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What Is Cost Allocation?
Cost Allocation Explained in Less Than 5 Minutes
Definition and Examples of Cost Allocation
How cost allocation works, types of cost allocation.
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Cost allocation is a method used to assign costs to cost objects for a specific department, project, program, or other area.
The methods for cost allocation involve simple calculations, which can be beneficial to small business owners who need accurate financial information to help them price their products or services and make overall decisions. Learning about these methods can help you get a handle on your expenses and positively affect your bottom line.
Cost allocation is a method used to assess the costs associated with cost objects in specific categories within a business. Cost objects might include a product or service you sell, a particular department within your company, or the costs of dealing with a supplier.
Cost allocation is not just for large corporations looking to reduce expenses. Small business owners can greatly benefit from cost allocation; you get a more detailed look into the actual costs associated with your business, which allows you to assess prices better and increase your profitability.
For example, you might want to determine the costs of dealing with one of your suppliers, so you’d add up all of the associated costs. These costs can include everything from the phone calls you make to the time spent dealing with issues caused by them. Additionally, you could count how much you pay for the supplies you get from them.
Cost allocation essentially works by assigning costs to smaller areas within the overall business so that you can view profits or losses at a more granular level. When you use cost allocation, you might discover that your true production cost per unit is higher than expected.
It’s important to remember that cost objects will vary depending on your business and industry.
That means you might consider increasing prices to maintain a specific profit margin . On the opposite end of the spectrum, you may decide to scrap a product that turned out to be a money pit.
To accurately calculate cost allocation, you must first identify the cost object, then begin to assess the actual cost.
Spreading costs is not an exact science when it comes to cost objects. Some ways to allocate costs are based on units manufactured, square footage, number of hours, headcount, or usage.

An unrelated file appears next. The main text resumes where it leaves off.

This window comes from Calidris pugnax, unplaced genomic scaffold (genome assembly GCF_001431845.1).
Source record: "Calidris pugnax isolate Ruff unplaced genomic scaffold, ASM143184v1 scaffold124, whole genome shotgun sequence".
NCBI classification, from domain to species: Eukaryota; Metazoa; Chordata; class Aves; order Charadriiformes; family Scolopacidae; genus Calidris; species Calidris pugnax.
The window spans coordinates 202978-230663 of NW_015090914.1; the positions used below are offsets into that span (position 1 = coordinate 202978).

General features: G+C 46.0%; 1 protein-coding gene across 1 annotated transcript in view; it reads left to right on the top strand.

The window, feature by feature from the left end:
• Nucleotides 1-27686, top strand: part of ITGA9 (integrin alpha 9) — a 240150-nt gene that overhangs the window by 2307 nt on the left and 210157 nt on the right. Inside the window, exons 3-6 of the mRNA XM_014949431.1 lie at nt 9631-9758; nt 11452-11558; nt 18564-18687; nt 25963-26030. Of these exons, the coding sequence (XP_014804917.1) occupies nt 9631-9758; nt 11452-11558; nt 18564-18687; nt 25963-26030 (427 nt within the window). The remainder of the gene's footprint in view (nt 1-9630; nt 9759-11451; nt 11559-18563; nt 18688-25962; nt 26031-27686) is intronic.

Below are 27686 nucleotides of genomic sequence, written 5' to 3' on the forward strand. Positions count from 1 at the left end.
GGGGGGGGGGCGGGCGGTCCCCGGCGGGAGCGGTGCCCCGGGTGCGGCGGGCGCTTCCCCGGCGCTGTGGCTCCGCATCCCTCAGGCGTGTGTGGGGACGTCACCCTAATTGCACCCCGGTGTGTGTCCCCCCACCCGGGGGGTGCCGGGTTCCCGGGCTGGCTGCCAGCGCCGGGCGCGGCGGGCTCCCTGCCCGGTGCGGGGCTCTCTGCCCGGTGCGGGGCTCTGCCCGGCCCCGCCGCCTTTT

Let’s say you have a building with a photography studio on the first floor and a salon on the second floor; you’ll use square footage as your cost object. The salon is 2,000 square feet, and the studio is 1,000 square feet. The total rent for the building is $6,000 per month. To allocate rent between the two spaces, you would first divide the total rent by the total square footage of the building:
$6,000 (overall rent) ÷ 3,000 sq. ft. (total space) = $2 per sq. ft.
Second, you’ll want to calculate the rent for the photography studio:
$2 (price per sq. ft.) x 1,000 (studio sq. ft.) = $2,000
Third, you can calculate the rent for the salon:
$2 (price per sq. ft.) x 2,000 (salon sq. ft.) = $4,000
Your rent per space should be $2,000 for the overhead expense of the studio and $4,000 for the overhead expense of the salon.
Other scenarios might include payroll cost allocation based on employee cost centers, or payment processing cost allocation based on transactions per location or franchise.
Cost objects can be just about anything you assign a cost to. Some examples of cost objects are jobs, payroll, departments, projects, financial systems, IT, and programs.
Cost allocation is based on different types of costs that fall into one of three categories, generally speaking.
Direct costs are the easiest to assign to an identified cost object, because they are directly related. For example, a direct cost could be the labor required to produce a product or the materials used.
When you have an indirect cost, it is not attached to a specific cost object but still is necessary for the business to function. For example, common indirect costs could be security costs or administrative costs not related to a specific department.
Overhead costs—also called operating costs—are those costs associated with the day-to-day operations of your business. These accrue regardless of actual production, but still support productivity. Operating costs might include insurance, rent, and legal fees.
Costs can be fixed or variable depending on the type. A fixed cost is constant, while a variable cost can fluctuate depending on other factors.
The cost type factors into how you allocate the cost later. For example, if you were cost allocating rent, it would be allocated to overhead expenses. You would likely use the square-footage method to allocate the cost.
When allocating costs directly related to a product, you might use the units-produced allocation method to factor in overhead costs with the direct costs to create the product. This will allow you to determine better the price you should be asking.
- Cost allocation helps business owners identify areas of opportunity with their products or services.
- Cost objects can include anything you want to measure and assign a cost to, such as products, programs, projects, or even a customer.
- Ways to allocate costs include square footage, units produced, usage, and headcount.